The actual figure is close to 1%. Even with the fickle nature of survey data this is a huge discrepancy, unbelievable really.
Does the average person on the sidewalks of US towns and cities really think that the US government gives a quarter of its money away in foreign aid? One dollar in four, leaving three to pay for everything else at home. Surely not.
Perhaps the perception is there because the US is by far the biggest single contributor to overseas development aid.
In 2010, the OECD reported the US spent $30 billion on aid, more than half as much again as the next most generous country, the UK ($14 billion), and 23% of the global total.
As a percentage of gross national income that $30 billion is just 0.21% and well below the average country effort (0.4%). It is also half a percentage point below the UN target of 0.7%. As it happens only five countries meet the UN target (Norway, Luxemburg, Sweden, Denmark and Netherlands). The US would need to up the ante to $100 billion to catch up with the Scandinavians.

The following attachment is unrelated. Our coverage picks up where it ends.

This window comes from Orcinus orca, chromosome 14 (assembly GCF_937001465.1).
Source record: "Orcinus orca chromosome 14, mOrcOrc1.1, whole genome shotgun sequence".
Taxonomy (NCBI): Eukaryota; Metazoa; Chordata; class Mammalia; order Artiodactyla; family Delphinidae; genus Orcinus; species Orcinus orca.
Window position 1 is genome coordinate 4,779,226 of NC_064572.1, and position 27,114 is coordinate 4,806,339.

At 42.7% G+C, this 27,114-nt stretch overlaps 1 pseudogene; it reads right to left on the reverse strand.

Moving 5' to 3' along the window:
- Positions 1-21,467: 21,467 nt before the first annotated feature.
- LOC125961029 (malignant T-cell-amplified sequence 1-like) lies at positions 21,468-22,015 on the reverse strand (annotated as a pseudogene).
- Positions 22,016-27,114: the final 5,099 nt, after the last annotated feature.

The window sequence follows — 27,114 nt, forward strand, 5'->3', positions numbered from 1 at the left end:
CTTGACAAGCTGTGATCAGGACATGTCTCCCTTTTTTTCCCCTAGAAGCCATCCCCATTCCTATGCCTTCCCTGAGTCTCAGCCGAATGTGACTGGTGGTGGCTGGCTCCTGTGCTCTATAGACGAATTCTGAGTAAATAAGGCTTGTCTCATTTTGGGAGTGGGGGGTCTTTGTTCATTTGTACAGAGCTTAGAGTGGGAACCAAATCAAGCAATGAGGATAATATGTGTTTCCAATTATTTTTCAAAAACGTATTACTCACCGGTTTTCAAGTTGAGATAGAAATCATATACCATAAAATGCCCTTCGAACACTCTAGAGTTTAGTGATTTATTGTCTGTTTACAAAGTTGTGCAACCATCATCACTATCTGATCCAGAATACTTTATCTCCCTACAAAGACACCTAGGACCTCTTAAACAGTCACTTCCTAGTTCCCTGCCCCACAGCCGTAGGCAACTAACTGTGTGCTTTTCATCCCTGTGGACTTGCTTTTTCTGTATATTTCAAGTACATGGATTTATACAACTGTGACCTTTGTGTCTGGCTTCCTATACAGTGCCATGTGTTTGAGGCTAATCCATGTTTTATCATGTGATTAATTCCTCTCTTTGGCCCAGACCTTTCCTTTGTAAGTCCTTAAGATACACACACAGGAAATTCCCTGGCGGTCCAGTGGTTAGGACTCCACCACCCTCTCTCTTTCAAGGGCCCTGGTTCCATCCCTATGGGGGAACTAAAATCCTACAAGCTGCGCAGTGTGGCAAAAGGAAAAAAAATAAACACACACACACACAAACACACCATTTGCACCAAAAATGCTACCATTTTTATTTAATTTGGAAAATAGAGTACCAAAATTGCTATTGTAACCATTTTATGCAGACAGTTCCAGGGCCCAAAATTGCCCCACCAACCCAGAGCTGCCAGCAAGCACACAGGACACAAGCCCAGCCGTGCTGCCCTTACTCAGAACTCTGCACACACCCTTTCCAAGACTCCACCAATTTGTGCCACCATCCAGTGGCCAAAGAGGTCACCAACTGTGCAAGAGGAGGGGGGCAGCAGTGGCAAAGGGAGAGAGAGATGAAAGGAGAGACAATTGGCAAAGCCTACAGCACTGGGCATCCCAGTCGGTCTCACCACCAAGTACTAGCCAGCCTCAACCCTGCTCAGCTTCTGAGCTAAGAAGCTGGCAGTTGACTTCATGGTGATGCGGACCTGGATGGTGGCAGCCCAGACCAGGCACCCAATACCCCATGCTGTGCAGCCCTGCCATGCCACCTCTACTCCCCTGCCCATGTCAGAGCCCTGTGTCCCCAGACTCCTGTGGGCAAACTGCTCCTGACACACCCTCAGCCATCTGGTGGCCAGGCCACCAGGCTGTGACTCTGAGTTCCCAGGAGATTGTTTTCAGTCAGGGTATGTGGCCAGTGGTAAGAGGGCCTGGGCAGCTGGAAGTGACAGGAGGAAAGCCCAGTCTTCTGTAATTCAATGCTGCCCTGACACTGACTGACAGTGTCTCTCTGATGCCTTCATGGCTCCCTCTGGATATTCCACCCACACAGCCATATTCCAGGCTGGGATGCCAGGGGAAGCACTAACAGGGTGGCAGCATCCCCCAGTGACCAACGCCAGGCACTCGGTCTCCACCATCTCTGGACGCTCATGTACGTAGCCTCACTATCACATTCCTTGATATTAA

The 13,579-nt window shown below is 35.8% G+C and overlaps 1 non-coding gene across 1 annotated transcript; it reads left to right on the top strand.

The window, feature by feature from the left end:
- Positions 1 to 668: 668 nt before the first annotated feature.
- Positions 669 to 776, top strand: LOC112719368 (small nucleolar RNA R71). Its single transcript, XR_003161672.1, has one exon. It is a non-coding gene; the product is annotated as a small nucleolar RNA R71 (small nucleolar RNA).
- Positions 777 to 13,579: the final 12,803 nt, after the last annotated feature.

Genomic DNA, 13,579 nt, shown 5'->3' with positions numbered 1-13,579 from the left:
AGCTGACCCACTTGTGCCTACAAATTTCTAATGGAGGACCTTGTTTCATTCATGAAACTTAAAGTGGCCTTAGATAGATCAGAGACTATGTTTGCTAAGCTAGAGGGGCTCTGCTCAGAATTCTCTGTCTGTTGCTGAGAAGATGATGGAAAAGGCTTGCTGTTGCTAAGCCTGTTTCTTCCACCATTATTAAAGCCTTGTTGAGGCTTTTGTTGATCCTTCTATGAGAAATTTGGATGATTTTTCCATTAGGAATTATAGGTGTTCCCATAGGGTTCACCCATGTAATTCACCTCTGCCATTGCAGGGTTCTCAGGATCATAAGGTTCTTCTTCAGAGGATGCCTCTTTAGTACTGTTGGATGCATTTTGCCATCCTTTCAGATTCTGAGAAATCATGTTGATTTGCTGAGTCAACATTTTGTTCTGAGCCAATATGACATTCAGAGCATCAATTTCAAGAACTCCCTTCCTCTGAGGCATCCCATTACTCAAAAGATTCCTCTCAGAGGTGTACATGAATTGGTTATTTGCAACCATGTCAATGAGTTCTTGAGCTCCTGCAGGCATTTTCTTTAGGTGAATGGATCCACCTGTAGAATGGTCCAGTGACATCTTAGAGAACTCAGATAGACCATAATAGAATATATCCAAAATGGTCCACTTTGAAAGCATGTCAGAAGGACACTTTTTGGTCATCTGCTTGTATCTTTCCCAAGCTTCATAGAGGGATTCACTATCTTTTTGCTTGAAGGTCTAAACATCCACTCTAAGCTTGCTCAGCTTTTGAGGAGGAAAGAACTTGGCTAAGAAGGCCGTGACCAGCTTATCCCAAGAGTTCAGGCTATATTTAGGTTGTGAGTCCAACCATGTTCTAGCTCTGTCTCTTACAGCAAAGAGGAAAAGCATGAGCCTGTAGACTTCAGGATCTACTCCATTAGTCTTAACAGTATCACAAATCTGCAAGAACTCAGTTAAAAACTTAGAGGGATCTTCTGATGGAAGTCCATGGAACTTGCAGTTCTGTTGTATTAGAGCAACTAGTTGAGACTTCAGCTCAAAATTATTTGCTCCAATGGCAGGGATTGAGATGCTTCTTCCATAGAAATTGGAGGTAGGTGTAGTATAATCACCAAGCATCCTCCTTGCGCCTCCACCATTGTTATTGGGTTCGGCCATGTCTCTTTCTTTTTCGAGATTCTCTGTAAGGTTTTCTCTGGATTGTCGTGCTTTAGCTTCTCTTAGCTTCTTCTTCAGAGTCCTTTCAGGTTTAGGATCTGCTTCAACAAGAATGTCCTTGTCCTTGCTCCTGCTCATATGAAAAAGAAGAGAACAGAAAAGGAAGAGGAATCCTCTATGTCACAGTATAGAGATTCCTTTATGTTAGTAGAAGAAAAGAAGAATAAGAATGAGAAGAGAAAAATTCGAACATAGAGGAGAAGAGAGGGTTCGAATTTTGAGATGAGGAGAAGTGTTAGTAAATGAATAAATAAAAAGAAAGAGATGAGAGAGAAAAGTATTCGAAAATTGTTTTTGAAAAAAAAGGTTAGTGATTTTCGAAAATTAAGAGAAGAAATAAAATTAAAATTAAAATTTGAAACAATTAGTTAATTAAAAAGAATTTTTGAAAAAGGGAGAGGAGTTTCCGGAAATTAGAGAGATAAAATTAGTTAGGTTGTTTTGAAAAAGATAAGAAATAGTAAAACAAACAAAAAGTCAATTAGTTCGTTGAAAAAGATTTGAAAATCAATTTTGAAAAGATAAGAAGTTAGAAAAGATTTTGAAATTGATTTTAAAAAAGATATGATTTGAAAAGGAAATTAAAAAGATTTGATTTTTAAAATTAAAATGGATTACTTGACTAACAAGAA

So the reality is that most countries give away less than half a cent in the dollar of national income to assist other countries develop. And the cynic would chirp that even this tiny percentage is not entirely altruistic as often the money is spent on goods manufactured at home plus some of the recipient countries will become trading partners in the fullness of time.
$30 billion was 0.8c in the dollar of the $3.6 trillion US federal budget of 2010.
Why the huge discrepancy? I must say I am at a loss. It could be because the average person has little notion of just how big the US budget is and so easily thinks that the donor part must be substantial. Or maybe people just don’t realize the huge cost of services at home.
Then again, we all tend to think that we are more generous than we actually are.
Whatever the reason, the numbers suggest there is huge difference between what people think is happening and reality.